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ESL Part 3: Module 1

Global Concerns

Robert Phillipson’s article, “English for globalisation or for the world’s people?” explains how
English has become a global language and the implications of this global “trend.” Philippson
investigates and examines the history of the English language by using post colonial,
communist and cold war examples to current day realities. Throughout the article, the reader is
left to examine the power and role of English in non western worlds and the use of this power as
a culturally subtractive tool and a means to increase capital. The article highlights the language
used by world organizations such as the United Nations, The World Trade Organization, North
American Free Trade and the European Union, etc., all of which are highly powerful and
influential organizations. Phillipson goes on to further provide examples of the English Global
Village through military, business, journalism, and most importantly education. A good question
that Philipson asks is “whose interests English serves?” He further describes how “the colonial
experience was not merely about conquering territory and economies, but also about
conquering minds.” By creating such an elite status for those that speak English along with the
monetary gains, English has become a global commodity for distance education for universities
in America, Australia and Britain. The article questions if English is subtracting culture from the
world and provides possible solutions to how “English learning can function productively in ways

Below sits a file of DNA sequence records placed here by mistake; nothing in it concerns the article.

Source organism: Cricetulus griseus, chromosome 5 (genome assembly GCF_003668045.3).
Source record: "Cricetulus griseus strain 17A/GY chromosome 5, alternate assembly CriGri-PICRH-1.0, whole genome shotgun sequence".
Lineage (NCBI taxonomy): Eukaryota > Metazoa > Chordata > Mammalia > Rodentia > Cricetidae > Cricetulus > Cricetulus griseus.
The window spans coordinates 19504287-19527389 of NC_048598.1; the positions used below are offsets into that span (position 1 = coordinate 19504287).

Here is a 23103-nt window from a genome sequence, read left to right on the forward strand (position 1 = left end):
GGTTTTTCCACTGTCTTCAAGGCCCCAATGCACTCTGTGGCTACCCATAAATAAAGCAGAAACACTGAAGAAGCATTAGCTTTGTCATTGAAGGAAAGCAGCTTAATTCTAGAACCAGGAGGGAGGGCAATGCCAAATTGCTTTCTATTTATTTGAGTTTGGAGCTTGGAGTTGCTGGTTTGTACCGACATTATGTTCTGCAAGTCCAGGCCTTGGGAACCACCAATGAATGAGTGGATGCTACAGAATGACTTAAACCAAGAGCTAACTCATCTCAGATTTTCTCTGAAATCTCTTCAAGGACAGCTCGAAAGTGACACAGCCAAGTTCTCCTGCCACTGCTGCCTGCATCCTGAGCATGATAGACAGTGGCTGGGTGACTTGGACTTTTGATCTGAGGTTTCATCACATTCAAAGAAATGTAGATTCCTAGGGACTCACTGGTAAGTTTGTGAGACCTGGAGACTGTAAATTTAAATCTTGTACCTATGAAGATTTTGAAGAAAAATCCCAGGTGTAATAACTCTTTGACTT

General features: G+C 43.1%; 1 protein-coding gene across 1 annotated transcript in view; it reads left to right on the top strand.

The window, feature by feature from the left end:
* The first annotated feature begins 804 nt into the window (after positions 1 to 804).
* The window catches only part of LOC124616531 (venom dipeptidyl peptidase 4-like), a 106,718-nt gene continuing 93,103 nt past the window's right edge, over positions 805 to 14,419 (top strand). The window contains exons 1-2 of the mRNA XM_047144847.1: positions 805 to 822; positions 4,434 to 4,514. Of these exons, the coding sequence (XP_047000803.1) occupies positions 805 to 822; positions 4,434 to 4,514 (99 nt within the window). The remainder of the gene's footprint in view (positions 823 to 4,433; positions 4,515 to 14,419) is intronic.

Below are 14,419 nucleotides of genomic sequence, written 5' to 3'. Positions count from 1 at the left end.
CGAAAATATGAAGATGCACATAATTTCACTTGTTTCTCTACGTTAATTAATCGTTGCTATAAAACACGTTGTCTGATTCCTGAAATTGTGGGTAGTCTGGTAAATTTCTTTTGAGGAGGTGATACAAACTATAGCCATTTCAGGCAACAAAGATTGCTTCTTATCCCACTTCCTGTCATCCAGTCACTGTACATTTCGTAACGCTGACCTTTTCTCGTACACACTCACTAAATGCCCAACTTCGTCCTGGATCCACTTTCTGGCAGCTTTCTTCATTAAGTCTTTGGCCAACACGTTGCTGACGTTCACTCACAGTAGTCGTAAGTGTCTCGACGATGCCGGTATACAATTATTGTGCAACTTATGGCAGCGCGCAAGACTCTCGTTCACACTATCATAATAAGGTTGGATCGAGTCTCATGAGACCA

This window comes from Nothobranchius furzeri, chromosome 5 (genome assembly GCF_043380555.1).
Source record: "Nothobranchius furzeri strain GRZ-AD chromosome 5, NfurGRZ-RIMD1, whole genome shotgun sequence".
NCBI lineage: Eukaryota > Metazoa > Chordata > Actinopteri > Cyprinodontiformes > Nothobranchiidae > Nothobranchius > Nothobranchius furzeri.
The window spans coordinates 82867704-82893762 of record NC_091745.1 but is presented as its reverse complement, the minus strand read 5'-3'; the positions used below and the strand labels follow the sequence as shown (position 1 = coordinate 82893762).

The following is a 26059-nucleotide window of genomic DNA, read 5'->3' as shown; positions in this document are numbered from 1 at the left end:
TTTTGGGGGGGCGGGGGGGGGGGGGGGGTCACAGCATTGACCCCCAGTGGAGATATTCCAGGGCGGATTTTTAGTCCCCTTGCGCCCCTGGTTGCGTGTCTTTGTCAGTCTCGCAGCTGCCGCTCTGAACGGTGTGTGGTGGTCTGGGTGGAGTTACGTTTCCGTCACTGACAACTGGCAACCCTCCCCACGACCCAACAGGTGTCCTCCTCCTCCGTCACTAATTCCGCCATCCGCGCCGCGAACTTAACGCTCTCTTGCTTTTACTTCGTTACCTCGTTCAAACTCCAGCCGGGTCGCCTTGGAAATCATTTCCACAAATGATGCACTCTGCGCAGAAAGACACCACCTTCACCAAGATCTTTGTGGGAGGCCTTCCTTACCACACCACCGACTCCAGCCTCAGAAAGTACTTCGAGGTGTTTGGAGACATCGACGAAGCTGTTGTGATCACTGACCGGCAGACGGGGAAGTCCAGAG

that meet local needs.” Philips states that “...an increasing number of scholars and trainers are
seeking to redefine the content of English teaching in Asia so as to make a break with the
cultural and linguistic norms of the Anglo-American world.” Overall, the article calls educators to
critically look at the reality of globalisation and diffusion of English and how to make it more
equitable globally.

This article contributed to my understanding of the political reality of English language teaching.
Phillipson highlights how the world operates using English - the United Nations, WTO and
NATO, etc. These are bodies that govern the world and yet, I have never made the connection
that English is the universal language. It is incredible the extent of power that American
colonialism and British imperialism had, both English speaking, have spread their English
speaking dominance globally through technology. Technology, specifically the internet, has
helped globalise English and create such a political and economic platform. It is the ticket into a
good university and has created social hierarchies in non western worlds. Now, it is time to
examine how educators create equality in the classroom and value local dialects of English and
respect native languages while teaching English.

Reference:
Phillipson, Robert. English for Globalisation Or For The World’s People? 185-200.
http://web.a.ebscohost.com.proxy.queensu.ca/ehost/pdfviewer/pdfviewer?vid=14&sid=1820b3a
3-8f27-43c3-8575-33fbf2e11709%40sessionmgr4009.